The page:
Three suspected pirates who were detained for six weeks on a Danish warship off West Africa’s coast have been released at sea in a small dinghy.
The three were captured in November after a fatal exchange of fire in the Gulf of Guinea.
The Danish Armed Forces said they had failed to find a country in the region which would take the alleged pirates.
So the decision was taken to release the men near Nigerian waters, with enough food and fuel to get to shore.
According to Danish authorities, a shootout took place on 24 November after suspected pirates attacked a container ship.
Four of the men were killed by the Danish military – which is in the area as part of an operation to protect shipping amid heightened security risks from pirates – while a fifth person fell overboard.
Four others were detained on the Danish navy ship. They were accused of attacking the Danish soldiers first – something they deny.
However, only one of the suspects – who was taken to Ghana where his leg was amputated – has been transferred to Denmark to face a charge of attempted manslaughter.
The Danish Justice Ministry said they did not feel it was possible to safely release him at sea. Charges against the other three were dropped, their lawyers confirmed to news agency AFP.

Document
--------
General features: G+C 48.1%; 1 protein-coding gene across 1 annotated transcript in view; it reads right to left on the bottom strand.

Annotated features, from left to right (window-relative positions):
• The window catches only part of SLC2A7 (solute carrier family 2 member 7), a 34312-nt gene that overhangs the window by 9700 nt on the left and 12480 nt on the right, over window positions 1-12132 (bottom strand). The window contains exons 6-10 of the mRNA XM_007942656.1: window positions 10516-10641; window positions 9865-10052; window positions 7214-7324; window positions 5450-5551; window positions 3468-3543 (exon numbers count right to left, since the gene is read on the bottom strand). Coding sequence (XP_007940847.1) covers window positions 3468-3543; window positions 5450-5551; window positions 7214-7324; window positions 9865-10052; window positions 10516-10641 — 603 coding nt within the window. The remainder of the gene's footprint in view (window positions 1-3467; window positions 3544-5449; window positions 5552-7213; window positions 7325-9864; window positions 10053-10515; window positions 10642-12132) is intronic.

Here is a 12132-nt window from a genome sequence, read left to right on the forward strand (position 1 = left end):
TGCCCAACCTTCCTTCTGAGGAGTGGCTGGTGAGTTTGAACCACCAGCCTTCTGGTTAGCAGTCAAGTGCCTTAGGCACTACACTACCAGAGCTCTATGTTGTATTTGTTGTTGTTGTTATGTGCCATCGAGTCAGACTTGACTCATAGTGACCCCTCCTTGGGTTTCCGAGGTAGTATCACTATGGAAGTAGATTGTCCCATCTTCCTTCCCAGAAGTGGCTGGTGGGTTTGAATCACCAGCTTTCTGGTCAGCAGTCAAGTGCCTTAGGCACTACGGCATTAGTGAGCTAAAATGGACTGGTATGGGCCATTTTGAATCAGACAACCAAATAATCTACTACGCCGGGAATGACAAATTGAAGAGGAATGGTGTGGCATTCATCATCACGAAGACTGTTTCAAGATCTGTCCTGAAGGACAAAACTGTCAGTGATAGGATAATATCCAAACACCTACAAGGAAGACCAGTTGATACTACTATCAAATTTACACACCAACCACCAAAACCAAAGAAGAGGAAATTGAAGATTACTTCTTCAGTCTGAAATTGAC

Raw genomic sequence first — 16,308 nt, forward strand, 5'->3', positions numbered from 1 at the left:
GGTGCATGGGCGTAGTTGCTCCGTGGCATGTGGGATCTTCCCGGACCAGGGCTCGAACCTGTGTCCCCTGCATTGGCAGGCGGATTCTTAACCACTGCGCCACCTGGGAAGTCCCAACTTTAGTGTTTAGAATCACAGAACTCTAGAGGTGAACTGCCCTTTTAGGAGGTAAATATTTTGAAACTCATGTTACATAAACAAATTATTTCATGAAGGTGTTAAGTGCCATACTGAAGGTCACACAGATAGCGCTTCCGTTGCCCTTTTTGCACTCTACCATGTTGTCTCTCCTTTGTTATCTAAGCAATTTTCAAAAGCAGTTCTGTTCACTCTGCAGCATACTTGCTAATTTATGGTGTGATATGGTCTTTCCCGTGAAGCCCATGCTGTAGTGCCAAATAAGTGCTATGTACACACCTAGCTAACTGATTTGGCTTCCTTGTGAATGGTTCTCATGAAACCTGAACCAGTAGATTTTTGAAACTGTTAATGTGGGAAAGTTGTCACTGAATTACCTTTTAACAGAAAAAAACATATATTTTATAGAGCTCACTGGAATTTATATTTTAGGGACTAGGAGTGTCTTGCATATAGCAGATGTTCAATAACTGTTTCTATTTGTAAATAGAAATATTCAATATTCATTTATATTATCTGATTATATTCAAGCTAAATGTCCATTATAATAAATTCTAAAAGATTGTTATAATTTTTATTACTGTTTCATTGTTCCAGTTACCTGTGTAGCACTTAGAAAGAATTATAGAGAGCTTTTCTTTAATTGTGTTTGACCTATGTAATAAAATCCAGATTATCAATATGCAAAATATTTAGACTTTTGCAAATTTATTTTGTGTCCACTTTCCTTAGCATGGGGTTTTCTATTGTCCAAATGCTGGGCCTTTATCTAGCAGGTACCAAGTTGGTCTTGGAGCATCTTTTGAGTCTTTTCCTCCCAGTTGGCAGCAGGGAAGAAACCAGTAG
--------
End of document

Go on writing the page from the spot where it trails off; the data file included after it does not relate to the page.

But Birgitte Skjodt, the lawyer of the detained suspect, criticised the decision to still press charges against him, telling local media: “It simply cannot be right to treat the four people so unequally.”
Justice Minister Nick Haekkerup defended Denmark’s decision, saying that it would deter other pirates from attacks. He added that if they had sent the men to Denmark, then there was a “risk that they would not subsequently be deported”.
This is the first time Denmark has extradited a piracy suspect to its territory. It has no agreement regarding extradition with the countries along the Gulf of Guinea coast.
The Gulf of Guinea – with its tankers carrying oil and gas – has been known as a piracy hot spot for some years.
Political instability, the lack of law enforcement and poverty on land are other factors which have contributed to the increase in piracy in the area.
But efforts by national authorities and foreign naval ships to step up security efforts in the region have increased.
(This is a BBC report, excluding headline)